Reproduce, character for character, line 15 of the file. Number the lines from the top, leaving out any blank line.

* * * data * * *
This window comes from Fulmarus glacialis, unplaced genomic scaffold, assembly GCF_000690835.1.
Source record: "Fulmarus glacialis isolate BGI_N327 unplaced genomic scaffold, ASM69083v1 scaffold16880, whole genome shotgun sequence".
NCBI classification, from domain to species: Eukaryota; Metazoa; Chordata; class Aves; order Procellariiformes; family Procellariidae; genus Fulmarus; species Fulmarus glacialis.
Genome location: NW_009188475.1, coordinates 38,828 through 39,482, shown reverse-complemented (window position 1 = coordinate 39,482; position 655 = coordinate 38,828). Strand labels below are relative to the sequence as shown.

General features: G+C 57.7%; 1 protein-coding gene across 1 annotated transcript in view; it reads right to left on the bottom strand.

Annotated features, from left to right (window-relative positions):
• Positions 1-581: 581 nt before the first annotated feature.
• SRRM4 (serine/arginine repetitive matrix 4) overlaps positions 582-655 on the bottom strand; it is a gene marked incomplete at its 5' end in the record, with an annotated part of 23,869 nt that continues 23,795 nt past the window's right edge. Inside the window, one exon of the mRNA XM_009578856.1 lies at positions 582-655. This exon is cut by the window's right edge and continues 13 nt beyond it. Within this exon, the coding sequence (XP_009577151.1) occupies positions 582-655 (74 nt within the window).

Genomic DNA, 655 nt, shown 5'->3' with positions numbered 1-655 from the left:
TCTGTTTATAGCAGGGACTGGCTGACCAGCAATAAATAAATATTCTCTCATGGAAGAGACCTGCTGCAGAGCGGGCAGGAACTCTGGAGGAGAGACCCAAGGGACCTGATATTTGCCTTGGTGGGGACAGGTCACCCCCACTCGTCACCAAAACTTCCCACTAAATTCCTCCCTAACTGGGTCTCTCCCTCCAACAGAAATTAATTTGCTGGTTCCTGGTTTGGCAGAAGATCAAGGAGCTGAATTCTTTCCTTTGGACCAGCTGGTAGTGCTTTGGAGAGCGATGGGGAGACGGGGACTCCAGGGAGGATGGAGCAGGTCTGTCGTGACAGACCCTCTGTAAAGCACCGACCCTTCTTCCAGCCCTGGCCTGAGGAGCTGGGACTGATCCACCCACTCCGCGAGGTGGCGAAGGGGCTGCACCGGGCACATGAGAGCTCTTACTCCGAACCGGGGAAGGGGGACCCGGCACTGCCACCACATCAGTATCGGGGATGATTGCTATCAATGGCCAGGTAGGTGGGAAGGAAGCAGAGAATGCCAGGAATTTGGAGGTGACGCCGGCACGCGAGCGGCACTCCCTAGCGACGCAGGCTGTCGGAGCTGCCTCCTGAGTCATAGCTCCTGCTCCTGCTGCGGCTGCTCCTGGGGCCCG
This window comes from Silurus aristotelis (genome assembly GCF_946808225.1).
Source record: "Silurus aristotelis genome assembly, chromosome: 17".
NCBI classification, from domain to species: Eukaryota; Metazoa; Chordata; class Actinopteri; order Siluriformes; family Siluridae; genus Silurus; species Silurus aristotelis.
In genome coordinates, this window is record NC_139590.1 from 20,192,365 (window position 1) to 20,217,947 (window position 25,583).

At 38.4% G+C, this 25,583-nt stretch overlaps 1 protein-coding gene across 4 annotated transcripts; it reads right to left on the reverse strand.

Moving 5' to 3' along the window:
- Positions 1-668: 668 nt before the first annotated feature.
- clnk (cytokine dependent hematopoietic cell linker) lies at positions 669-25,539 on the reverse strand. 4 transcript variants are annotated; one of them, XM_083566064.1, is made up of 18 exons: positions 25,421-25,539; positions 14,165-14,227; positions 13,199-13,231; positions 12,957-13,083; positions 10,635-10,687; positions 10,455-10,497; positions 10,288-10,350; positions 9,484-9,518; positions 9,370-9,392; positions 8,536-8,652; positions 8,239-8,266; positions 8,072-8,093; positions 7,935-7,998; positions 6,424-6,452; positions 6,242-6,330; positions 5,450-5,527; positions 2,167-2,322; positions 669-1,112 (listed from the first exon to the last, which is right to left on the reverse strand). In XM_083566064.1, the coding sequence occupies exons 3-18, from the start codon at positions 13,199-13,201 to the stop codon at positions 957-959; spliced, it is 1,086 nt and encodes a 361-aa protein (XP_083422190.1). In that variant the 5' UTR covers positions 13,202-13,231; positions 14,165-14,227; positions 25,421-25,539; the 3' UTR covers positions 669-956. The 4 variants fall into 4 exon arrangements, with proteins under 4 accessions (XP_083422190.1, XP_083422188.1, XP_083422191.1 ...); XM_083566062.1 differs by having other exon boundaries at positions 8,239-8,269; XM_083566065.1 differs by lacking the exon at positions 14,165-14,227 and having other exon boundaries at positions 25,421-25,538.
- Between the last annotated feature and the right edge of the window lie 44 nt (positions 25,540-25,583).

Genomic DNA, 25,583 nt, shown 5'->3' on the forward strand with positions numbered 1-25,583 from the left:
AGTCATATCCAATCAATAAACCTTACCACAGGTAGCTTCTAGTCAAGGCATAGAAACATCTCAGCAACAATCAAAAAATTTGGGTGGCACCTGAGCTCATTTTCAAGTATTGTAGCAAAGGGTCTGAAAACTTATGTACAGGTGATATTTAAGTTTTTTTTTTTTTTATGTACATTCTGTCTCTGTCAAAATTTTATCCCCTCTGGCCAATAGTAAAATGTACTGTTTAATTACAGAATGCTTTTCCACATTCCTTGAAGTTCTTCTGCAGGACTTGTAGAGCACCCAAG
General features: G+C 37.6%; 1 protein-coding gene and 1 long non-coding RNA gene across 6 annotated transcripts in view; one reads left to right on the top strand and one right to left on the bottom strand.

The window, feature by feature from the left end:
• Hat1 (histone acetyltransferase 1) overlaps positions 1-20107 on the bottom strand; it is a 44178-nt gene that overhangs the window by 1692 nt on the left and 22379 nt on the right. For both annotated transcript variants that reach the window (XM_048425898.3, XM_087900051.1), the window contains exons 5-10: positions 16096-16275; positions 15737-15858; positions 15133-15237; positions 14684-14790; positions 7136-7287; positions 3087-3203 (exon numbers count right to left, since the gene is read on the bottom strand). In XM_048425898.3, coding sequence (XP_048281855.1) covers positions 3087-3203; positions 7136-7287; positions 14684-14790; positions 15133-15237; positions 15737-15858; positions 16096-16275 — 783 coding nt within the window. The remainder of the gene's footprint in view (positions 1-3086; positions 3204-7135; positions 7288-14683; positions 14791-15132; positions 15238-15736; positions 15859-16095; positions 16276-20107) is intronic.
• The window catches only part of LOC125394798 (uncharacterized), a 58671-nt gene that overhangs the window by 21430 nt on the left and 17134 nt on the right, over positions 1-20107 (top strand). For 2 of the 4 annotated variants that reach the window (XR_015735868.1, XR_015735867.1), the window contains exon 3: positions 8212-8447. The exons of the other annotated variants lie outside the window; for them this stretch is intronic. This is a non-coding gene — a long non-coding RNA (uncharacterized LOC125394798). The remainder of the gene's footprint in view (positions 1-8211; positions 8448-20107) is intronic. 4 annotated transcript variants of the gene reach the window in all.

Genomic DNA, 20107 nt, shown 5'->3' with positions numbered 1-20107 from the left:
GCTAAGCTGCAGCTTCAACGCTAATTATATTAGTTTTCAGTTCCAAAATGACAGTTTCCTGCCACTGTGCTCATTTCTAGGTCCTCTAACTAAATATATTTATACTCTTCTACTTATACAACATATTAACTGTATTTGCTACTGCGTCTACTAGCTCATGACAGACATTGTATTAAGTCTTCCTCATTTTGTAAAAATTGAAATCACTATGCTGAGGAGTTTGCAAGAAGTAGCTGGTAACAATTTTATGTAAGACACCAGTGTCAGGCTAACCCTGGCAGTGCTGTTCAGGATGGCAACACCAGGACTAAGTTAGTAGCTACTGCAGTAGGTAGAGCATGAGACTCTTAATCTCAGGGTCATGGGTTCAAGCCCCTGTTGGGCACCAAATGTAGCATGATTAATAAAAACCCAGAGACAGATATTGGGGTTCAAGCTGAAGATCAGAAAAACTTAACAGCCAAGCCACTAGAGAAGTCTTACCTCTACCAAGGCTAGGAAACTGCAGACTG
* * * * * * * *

At 38.4% G+C, this 25,583-nt stretch overlaps 1 protein-coding gene across 4 annotated transcripts; it reads right to left on the reverse strand.